Apr 18 - Four Corners to a Gooseneck
- Move from Cortez, CO to Goosenecks State Park in SE Utah
- Route: US-160 to Four Corners to CO-41 which becomes UT162 to US-163 (Bluff) to UT-316 near Mexican Hat
- Miles Today: 114
- Total Spring12 bus-house miles : 1324
- Total Spring12 toad miles : 520
- Tonight's camp: Goosenecks State Park (Utah). Free drycamping
- Weather: morning low 34, high 79 , half clouds, half sun, brisk southerly gusts.
- Notables: 1. Fulfilled a nearly 50 year "to-do" by stopping at the Four Corners Monument. It wasn't especially notable, except to say I've done it. No need to rush back anytime soon. 2. The scenery along the San Juan River and UT-162 raised the "lookey-wow" bar another notch. 3. The Goosenecks along the San Juan River, where we're camped, is simply stunning.
- Link to photo album for today.
In theory, the Four Corners Monument is placed exactly at the point where the four states meet. And after some recent controversy about it's location, the Federal Government and the affected States have all closed ranks and agreed that the current monument is indeed the right place. That's the theory, held in place by just saying it's so.
But in reality, the monument is off by some distance... I've read by a couple hundred yards or even up to a quarter mile. The early surveyors were incredibly accurate given the tools they had. But it's true that even two of the best surveyors will come up with slightly different results... even with sophisticated instruments available today. It's just the nature of the discipline.
So here's my take on things: in theory we visited the exact point where the four states meet. In reality, we didn't. And to add another metaphor to the mix... you can add "surveying" to that old adage... that being close only counts in horseshoes, hand grenades, and now, surveying.
We actually did some "linear exploring" today, when we visited the Four Corners Monument. I checked the aerial view on Google Maps a few days ago and found they had plenty of dusty parking available for rigs of any size. So with Toad in tow, we drove into the Monument, paid our $3 per person (it's operated by the Navajo Nation), and parked in the big vehicle parking lot.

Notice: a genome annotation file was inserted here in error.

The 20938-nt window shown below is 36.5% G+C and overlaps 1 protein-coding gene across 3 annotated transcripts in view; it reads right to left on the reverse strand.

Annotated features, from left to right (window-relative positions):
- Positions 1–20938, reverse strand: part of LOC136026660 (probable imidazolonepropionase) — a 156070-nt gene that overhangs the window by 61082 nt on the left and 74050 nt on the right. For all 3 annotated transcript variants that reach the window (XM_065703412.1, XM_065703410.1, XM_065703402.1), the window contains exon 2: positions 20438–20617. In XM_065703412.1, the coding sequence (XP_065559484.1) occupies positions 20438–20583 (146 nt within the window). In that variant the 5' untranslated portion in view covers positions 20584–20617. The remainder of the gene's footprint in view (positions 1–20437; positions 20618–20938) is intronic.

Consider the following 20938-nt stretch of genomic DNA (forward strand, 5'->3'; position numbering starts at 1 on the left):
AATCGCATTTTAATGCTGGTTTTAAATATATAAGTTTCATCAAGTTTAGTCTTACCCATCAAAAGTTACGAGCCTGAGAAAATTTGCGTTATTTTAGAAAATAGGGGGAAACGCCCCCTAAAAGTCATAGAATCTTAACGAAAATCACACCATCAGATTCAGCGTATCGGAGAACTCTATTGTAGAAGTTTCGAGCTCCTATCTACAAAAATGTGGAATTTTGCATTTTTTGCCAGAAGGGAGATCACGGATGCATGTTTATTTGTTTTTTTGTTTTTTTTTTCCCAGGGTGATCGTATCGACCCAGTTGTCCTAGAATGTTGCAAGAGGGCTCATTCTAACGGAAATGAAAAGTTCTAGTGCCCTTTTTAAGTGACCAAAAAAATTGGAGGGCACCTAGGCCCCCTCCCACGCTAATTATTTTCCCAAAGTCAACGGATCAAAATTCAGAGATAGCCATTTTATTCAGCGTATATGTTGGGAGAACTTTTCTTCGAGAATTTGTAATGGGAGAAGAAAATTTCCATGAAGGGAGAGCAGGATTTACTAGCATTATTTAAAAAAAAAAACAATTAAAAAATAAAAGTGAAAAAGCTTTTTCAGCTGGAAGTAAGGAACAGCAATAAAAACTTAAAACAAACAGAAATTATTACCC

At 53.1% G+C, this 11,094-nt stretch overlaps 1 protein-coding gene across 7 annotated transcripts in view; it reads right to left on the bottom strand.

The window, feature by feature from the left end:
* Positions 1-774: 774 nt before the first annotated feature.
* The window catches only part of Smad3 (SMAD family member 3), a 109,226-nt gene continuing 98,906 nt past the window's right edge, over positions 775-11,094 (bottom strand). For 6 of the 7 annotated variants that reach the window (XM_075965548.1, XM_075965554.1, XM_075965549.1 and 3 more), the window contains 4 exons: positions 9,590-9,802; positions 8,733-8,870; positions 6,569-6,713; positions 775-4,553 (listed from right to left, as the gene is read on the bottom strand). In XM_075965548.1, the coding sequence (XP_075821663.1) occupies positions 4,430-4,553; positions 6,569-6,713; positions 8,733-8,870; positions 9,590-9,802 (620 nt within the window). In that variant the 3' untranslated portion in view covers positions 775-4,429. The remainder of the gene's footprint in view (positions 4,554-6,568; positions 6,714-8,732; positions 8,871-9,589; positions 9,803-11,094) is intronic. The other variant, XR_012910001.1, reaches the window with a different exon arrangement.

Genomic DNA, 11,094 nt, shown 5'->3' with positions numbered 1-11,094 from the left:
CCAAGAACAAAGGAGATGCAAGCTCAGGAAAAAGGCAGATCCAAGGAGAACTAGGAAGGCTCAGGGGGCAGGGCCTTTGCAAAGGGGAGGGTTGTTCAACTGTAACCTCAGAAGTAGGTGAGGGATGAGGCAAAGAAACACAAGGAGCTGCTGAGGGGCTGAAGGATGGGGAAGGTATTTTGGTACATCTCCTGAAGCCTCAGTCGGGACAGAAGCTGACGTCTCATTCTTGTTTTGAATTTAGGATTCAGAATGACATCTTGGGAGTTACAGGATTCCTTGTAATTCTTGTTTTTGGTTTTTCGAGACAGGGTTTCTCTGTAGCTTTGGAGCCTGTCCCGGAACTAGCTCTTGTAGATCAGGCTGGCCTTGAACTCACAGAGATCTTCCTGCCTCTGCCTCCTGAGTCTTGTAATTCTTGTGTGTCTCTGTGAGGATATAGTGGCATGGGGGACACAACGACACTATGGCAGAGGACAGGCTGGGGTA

I could see why no one was interested in hearing anything about the monument being in the wrong place, as there's about an acre of concrete, with cemented in seating, and cemented in bronze plate with a little X in the middle of it. It might have been better to make the marker something portable so that if error is ever proven they can simply roll it over to the new spot... portable bleechers and all.
On three sides of a square surrounding the monument are rows of Indian vendor booths... all modern and neat... again, made out of concrete and steel. They're not going to move those either.
We took a few pictures, looked around, and Dar had to buy an authentic Indian "Fry Bread"... which was nothing more than the funnel cakes we bought at the county fair in Wisconsin years ago. I never knew that American Indians invented funnel cakes. Amazing what you don't learn as you're traveling.
The entrance to Four Corners is in New Mexico. When we left, we retraced a few miles of our path back into Colorado, and then took a left on a road that soon got us into Utah. The drive up that road... most of it in Utah on UT-162 and along the San Juan River... had some great scenery. Trying to keep the big ol' bus-house on the narrow and shoulder-less road was no easy feat. But before long we were dropping down into Bluff, UT. where we turned left and headed south for a few miles. Again... spectacular scenery along the way.
Just a few miles before reaching the town of Mexican Hat we found a road to the right that takes us to Goosenecks State Park.
Coming over a rise and then dropping down into the Park, the full extent of where we're going to spend the next couple nights comes into view. This small Park is perched on top a bluff in full view of about 4 "gooseneck" bends in the San Juan River... a thousand feet far below. Over eons of time, the river has cut it's way through a thousand feet of rock. The eroding sides of the cliffs, or bluffs, are banded in colors ranging from deep reds, to greens, grays, tans, and browns. The sides are steep, but appear terraced by harder layers of rock offering more resistance to the forces of erosion than the softer layers. It's eye candy for wandering explorers.
|The view from our campsite.|
The only facilities offered by the State are vault toilets and a few trash cans. Other than that, you pick a spot and park... it's all drycamping -- no hookups. The closest electric line is probably back on the highway about 5 miles away. At night it's dark... totally dark. Unless some errant camper is running his generator, it's quiet... silent... except for sounds of nature or a jet plane passing overhead.
We're parked about 50 feet from the edge, and the view into the Goosenecks of the San Juan River greet us every time we look out. It's the most spectacular place we've camped in the almost 5 years we've been on sabbatical.
|click for full size|